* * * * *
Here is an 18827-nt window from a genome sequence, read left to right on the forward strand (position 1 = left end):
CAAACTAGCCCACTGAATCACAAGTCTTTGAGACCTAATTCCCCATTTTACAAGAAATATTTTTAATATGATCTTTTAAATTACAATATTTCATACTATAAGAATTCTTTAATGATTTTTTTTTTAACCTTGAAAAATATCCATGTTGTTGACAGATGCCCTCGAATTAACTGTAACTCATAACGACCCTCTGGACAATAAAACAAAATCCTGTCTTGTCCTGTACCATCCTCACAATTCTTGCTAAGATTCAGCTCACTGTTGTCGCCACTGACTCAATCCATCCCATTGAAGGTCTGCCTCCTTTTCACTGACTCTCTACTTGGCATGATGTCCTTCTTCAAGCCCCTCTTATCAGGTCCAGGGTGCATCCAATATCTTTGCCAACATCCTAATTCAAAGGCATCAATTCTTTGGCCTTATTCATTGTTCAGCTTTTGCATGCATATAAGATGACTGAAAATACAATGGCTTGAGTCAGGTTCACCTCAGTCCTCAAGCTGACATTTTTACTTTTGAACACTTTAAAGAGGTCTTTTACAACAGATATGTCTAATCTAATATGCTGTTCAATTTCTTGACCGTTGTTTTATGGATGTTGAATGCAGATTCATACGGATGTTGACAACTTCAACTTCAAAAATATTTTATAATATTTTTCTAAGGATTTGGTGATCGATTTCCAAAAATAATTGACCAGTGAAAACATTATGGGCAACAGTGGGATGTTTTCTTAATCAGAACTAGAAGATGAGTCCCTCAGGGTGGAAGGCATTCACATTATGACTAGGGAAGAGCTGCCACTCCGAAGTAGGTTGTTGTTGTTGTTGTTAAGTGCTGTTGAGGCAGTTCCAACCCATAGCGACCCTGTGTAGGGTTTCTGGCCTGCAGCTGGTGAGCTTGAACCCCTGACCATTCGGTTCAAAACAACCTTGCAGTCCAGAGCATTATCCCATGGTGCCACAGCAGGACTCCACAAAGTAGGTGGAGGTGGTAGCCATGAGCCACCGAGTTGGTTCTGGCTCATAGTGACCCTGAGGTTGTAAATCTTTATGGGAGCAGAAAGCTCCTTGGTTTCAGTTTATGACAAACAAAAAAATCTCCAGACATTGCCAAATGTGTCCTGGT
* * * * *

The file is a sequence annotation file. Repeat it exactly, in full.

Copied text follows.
Here is an 18827-nt window from a genome sequence, read left to right on the forward strand (position 1 = left end):
CAAACTAGCCCACTGAATCACAAGTCTTTGAGACCTAATTCCCCATTTTACAAGAAATATTTTTAATATGATCTTTTAAATTACAATATTTCATACTATAAGAATTCTTTAATGATTTTTTTTTTAACCTTGAAAAATATCCATGTTGTTGACAGATGCCCTCGAATTAACTGTAACTCATAACGACCCTCTGGACAATAAAACAAAATCCTGTCTTGTCCTGTACCATCCTCACAATTCTTGCTAAGATTCAGCTCACTGTTGTCGCCACTGACTCAATCCATCCCATTGAAGGTCTGCCTCCTTTTCACTGACTCTCTACTTGGCATGATGTCCTTCTTCAAGCCCCTCTTATCAGGTCCAGGGTGCATCCAATATCTTTGCCAACATCCTAATTCAAAGGCATCAATTCTTTGGCCTTATTCATTGTTCAGCTTTTGCATGCATATAAGATGACTGAAAATACAATGGCTTGAGTCAGGTTCACCTCAGTCCTCAAGCTGACATTTTTACTTTTGAACACTTTAAAGAGGTCTTTTACAACAGATATGTCTAATCTAATATGCTGTTCAATTTCTTGACCGTTGTTTTATGGATGTTGAATGCAGATTCATACGGATGTTGACAACTTCAACTTCAAAAATATTTTATAATATTTTTCTAAGGATTTGGTGATCGATTTCCAAAAATAATTGACCAGTGAAAACATTATGGGCAACAGTGGGATGTTTTCTTAATCAGAACTAGAAGATGAGTCCCTCAGGGTGGAAGGCATTCACATTATGACTAGGGAAGAGCTGCCACTCCGAAGTAGGTTGTTGTTGTTGTTGTTAAGTGCTGTTGAGGCAGTTCCAACCCATAGCGACCCTGTGTAGGGTTTCTGGCCTGCAGCTGGTGAGCTTGAACCCCTGACCATTCGGTTCAAAACAACCTTGCAGTCCAGAGCATTATCCCATGGTGCCACAGCAGGACTCCACAAAGTAGGTGGAGGTGGTAGCCATGAGCCACCGAGTTGGTTCTGGCTCATAGTGACCCTGAGGTTGTAAATCTTTATGGGAGCAGAAAGCTCCTTGGTTTCAGTTTATGACAAACAAAAAAATCTCCAGACATTGCCAAATGTGTCCTGGT